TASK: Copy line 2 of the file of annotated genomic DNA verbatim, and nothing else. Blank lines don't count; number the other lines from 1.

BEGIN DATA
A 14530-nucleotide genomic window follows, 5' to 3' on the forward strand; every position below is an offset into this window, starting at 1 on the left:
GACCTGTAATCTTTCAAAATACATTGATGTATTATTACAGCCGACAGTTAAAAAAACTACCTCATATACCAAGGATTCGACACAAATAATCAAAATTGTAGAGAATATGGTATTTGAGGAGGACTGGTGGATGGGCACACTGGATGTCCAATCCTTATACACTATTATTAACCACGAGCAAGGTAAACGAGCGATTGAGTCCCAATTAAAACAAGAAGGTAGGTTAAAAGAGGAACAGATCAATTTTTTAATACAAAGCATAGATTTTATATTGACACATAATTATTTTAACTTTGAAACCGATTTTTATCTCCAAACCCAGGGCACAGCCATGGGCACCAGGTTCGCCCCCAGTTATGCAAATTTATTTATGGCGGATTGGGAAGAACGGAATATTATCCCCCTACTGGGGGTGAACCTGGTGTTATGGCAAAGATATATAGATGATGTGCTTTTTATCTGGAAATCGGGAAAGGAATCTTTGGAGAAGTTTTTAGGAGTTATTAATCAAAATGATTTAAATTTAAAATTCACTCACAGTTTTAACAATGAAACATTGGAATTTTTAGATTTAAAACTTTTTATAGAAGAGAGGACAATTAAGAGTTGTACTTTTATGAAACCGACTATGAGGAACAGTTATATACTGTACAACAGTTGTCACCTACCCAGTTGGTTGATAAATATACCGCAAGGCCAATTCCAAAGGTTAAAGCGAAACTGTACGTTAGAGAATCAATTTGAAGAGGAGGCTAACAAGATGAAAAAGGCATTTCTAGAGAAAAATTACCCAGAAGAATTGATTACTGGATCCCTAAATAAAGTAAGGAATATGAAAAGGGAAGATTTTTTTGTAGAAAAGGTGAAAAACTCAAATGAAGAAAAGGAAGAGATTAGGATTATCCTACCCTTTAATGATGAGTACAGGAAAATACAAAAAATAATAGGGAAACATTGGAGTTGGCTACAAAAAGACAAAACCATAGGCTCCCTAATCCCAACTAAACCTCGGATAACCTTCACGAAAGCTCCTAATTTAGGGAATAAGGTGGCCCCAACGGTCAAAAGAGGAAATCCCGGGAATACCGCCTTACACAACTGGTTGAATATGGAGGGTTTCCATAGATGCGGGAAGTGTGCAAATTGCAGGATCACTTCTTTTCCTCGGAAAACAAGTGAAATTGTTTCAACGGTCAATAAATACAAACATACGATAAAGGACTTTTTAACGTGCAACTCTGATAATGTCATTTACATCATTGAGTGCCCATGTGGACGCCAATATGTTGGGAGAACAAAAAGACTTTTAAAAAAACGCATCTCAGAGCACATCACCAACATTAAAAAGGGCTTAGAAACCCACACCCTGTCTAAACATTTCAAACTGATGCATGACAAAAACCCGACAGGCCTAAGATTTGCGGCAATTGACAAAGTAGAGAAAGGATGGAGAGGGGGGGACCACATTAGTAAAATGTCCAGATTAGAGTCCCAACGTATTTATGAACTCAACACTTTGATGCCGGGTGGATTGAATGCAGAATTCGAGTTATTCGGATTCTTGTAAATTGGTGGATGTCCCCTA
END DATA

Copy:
GACCTGTAATCTTTCAAAATACATTGATGTATTATTACAGCCGACAGTTAAAAAAACTACCTCATATACCAAGGATTCGACACAAATAATCAAAATTGTAGAGAATATGGTATTTGAGGAGGACTGGTGGATGGGCACACTGGATGTCCAATCCTTATACACTATTATTAACCACGAGCAAGGTAAACGAGCGATTGAGTCCCAATTAAAACAAGAAGGTAGGTTAAAAGAGGAACAGATCAATTTTTTAATACAAAGCATAGATTTTATATTGACACATAATTATTTTAACTTTGAAACCGATTTTTATCTCCAAACCCAGGGCACAGCCATGGGCACCAGGTTCGCCCCCAGTTATGCAAATTTATTTATGGCGGATTGGGAAGAACGGAATATTATCCCCCTACTGGGGGTGAACCTGGTGTTATGGCAAAGATATATAGATGATGTGCTTTTTATCTGGAAATCGGGAAAGGAATCTTTGGAGAAGTTTTTAGGAGTTATTAATCAAAATGATTTAAATTTAAAATTCACTCACAGTTTTAACAATGAAACATTGGAATTTTTAGATTTAAAACTTTTTATAGAAGAGAGGACAATTAAGAGTTGTACTTTTATGAAACCGACTATGAGGAACAGTTATATACTGTACAACAGTTGTCACCTACCCAGTTGGTTGATAAATATACCGCAAGGCCAATTCCAAAGGTTAAAGCGAAACTGTACGTTAGAGAATCAATTTGAAGAGGAGGCTAACAAGATGAAAAAGGCATTTCTAGAGAAAAATTACCCAGAAGAATTGATTACTGGATCCCTAAATAAAGTAAGGAATATGAAAAGGGAAGATTTTTTTGTAGAAAAGGTGAAAAACTCAAATGAAGAAAAGGAAGAGATTAGGATTATCCTACCCTTTAATGATGAGTACAGGAAAATACAAAAAATAATAGGGAAACATTGGAGTTGGCTACAAAAAGACAAAACCATAGGCTCCCTAATCCCAACTAAACCTCGGATAACCTTCACGAAAGCTCCTAATTTAGGGAATAAGGTGGCCCCAACGGTCAAAAGAGGAAATCCCGGGAATACCGCCTTACACAACTGGTTGAATATGGAGGGTTTCCATAGATGCGGGAAGTGTGCAAATTGCAGGATCACTTCTTTTCCTCGGAAAACAAGTGAAATTGTTTCAACGGTCAATAAATACAAACATACGATAAAGGACTTTTTAACGTGCAACTCTGATAATGTCATTTACATCATTGAGTGCCCATGTGGACGCCAATATGTTGGGAGAACAAAAAGACTTTTAAAAAAACGCATCTCAGAGCACATCACCAACATTAAAAAGGGCTTAGAAACCCACACCCTGTCTAAACATTTCAAACTGATGCATGACAAAAACCCGACAGGCCTAAGATTTGCGGCAATTGACAAAGTAGAGAAAGGATGGAGAGGGGGGGACCACATTAGTAAAATGTCCAGATTAGAGTCCCAACGTATTTATGAACTCAACACTTTGATGCCGGGTGGATTGAATGCAGAATTCGAGTTATTCGGATTCTTGTAAATTGGTGGATGTCCCCTA